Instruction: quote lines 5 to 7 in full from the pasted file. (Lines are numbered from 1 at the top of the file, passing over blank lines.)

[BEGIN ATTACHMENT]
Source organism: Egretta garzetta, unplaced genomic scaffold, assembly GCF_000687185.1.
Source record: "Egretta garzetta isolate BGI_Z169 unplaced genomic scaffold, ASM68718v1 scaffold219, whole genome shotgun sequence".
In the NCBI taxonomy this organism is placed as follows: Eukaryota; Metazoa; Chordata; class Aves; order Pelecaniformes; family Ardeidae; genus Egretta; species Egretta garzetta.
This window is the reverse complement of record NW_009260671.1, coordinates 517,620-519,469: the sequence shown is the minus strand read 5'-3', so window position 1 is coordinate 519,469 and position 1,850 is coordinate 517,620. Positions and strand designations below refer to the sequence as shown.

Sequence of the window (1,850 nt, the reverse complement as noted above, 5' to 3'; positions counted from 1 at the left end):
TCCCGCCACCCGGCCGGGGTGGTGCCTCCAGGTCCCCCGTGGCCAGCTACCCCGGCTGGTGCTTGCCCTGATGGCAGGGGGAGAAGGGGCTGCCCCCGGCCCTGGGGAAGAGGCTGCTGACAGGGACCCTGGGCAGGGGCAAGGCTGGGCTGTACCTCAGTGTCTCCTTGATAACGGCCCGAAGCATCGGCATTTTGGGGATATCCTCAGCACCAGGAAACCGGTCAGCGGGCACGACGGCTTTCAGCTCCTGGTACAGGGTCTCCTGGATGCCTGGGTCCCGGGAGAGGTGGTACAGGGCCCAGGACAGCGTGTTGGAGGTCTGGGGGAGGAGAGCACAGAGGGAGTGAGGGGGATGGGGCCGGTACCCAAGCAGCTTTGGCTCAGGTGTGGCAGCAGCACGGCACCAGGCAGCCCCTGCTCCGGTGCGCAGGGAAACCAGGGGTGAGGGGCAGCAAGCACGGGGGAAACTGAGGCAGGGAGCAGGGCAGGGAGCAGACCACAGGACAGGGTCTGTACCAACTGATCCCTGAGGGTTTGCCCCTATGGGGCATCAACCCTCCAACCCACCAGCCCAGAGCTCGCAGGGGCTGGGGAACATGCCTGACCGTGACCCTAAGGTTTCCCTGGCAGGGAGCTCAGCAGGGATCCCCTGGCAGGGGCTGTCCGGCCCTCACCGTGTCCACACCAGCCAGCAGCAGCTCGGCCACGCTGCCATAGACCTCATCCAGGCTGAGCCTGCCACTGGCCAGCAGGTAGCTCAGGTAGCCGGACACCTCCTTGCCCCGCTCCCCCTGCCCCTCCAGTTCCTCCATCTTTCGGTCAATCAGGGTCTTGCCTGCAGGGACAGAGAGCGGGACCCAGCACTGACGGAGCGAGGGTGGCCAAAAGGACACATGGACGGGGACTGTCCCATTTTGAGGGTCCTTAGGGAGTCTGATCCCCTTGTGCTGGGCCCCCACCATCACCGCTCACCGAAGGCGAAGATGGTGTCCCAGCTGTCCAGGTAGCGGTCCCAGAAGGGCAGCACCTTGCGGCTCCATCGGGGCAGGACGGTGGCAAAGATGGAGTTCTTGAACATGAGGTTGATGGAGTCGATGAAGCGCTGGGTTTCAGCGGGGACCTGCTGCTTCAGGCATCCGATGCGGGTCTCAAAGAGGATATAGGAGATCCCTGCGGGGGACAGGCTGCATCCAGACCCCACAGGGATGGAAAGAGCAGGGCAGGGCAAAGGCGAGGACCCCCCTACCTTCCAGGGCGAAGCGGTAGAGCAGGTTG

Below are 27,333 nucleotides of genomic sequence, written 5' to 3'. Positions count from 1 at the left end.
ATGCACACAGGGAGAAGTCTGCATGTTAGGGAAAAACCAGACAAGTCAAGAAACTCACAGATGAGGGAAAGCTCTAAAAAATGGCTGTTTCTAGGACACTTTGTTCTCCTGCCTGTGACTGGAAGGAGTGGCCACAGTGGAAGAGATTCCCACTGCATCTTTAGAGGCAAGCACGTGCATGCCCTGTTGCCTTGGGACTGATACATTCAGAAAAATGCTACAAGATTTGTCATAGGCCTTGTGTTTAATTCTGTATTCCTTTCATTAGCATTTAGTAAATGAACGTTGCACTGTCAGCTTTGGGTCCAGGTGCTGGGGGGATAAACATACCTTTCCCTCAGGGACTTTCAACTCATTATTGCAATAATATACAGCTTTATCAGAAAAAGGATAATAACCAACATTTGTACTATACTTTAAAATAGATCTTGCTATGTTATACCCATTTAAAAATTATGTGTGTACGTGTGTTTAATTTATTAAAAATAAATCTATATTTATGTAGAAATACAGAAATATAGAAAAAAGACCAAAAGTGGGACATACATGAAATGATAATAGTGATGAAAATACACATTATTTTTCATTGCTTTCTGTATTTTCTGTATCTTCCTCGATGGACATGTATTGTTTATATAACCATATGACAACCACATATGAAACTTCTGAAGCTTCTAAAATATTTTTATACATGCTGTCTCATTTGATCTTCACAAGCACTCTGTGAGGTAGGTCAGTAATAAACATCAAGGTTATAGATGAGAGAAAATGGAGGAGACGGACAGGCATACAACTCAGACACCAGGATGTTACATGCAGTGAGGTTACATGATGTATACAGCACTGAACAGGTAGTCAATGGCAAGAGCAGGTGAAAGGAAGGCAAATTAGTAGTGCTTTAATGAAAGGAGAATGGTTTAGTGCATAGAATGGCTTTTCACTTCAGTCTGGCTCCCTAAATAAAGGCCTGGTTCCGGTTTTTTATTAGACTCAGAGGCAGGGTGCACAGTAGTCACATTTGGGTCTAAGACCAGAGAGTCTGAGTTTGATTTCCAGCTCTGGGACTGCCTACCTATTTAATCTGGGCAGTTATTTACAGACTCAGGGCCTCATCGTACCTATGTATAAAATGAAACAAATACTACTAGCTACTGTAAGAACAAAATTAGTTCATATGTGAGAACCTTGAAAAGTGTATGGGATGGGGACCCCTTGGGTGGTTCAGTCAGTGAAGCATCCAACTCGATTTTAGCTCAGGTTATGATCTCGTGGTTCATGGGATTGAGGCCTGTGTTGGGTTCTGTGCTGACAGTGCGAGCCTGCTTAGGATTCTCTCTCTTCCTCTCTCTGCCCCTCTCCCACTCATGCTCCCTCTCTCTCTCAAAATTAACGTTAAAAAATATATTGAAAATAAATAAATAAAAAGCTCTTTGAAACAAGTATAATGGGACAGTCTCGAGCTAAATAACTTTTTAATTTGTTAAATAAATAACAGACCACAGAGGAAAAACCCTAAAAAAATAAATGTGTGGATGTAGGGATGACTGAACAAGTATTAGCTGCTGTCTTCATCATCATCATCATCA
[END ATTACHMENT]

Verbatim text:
Sequence of the window (1,850 nt, the reverse complement as noted above, 5' to 3'; positions counted from 1 at the left end):
TCCCGCCACCCGGCCGGGGTGGTGCCTCCAGGTCCCCCGTGGCCAGCTACCCCGGCTGGTGCTTGCCCTGATGGCAGGGGGAGAAGGGGCTGCCCCCGGCCCTGGGGAAGAGGCTGCTGACAGGGACCCTGGGCAGGGGCAAGGCTGGGCTGTACCTCAGTGTCTCCTTGATAACGGCCCGAAGCATCGGCATTTTGGGGATATCCTCAGCACCAGGAAACCGGTCAGCGGGCACGACGGCTTTCAGCTCCTGGTACAGGGTCTCCTGGATGCCTGGGTCCCGGGAGAGGTGGTACAGGGCCCAGGACAGCGTGTTGGAGGTCTGGGGGAGGAGAGCACAGAGGGAGTGAGGGGGATGGGGCCGGTACCCAAGCAGCTTTGGCTCAGGTGTGGCAGCAGCACGGCACCAGGCAGCCCCTGCTCCGGTGCGCAGGGAAACCAGGGGTGAGGGGCAGCAAGCACGGGGGAAACTGAGGCAGGGAGCAGGGCAGGGAGCAGACCACAGGACAGGGTCTGTACCAACTGATCCCTGAGGGTTTGCCCCTATGGGGCATCAACCCTCCAACCCACCAGCCCAGAGCTCGCAGGGGCTGGGGAACATGCCTGACCGTGACCCTAAGGTTTCCCTGGCAGGGAGCTCAGCAGGGATCCCCTGGCAGGGGCTGTCCGGCCCTCACCGTGTCCACACCAGCCAGCAGCAGCTCGGCCACGCTGCCATAGACCTCATCCAGGCTGAGCCTGCCACTGGCCAGCAGGTAGCTCAGGTAGCCGGACACCTCCTTGCCCCGCTCCCCCTGCCCCTCCAGTTCCTCCATCTTTCGGTCAATCAGGGTCTTGCCTGCAGGGACAGAGAGCGGGACCCAGCACTGACGGAGCGAGGGTGGCCAAAAGGACACATGGACGGGGACTGTCCCATTTTGAGGGTCCTTAGGGAGTCTGATCCCCTTGTGCTGGGCCCCCACCATCACCGCTCACCGAAGGCGAAGATGGTGTCCCAGCTGTCCAGGTAGCGGTCCCAGAAGGGCAGCACCTTGCGGCTCCATCGGGGCAGGACGGTGGCAAAGATGGAGTTCTTGAACATGAGGTTGATGGAGTCGATGAAGCGCTGGGTTTCAGCGGGGACCTGCTGCTTCAGGCATCCGATGCGGGTCTCAAAGAGGATATAGGAGATCCCTGCGGGGGACAGGCTGCATCCAGACCCCACAGGGATGGAAAGAGCAGGGCAGGGCAAAGGCGAGGACCCCCCTACCTTCCAGGGCGAAGCGGTAGAGCAGGTTG

Below are 27,333 nucleotides of genomic sequence, written 5' to 3'. Positions count from 1 at the left end.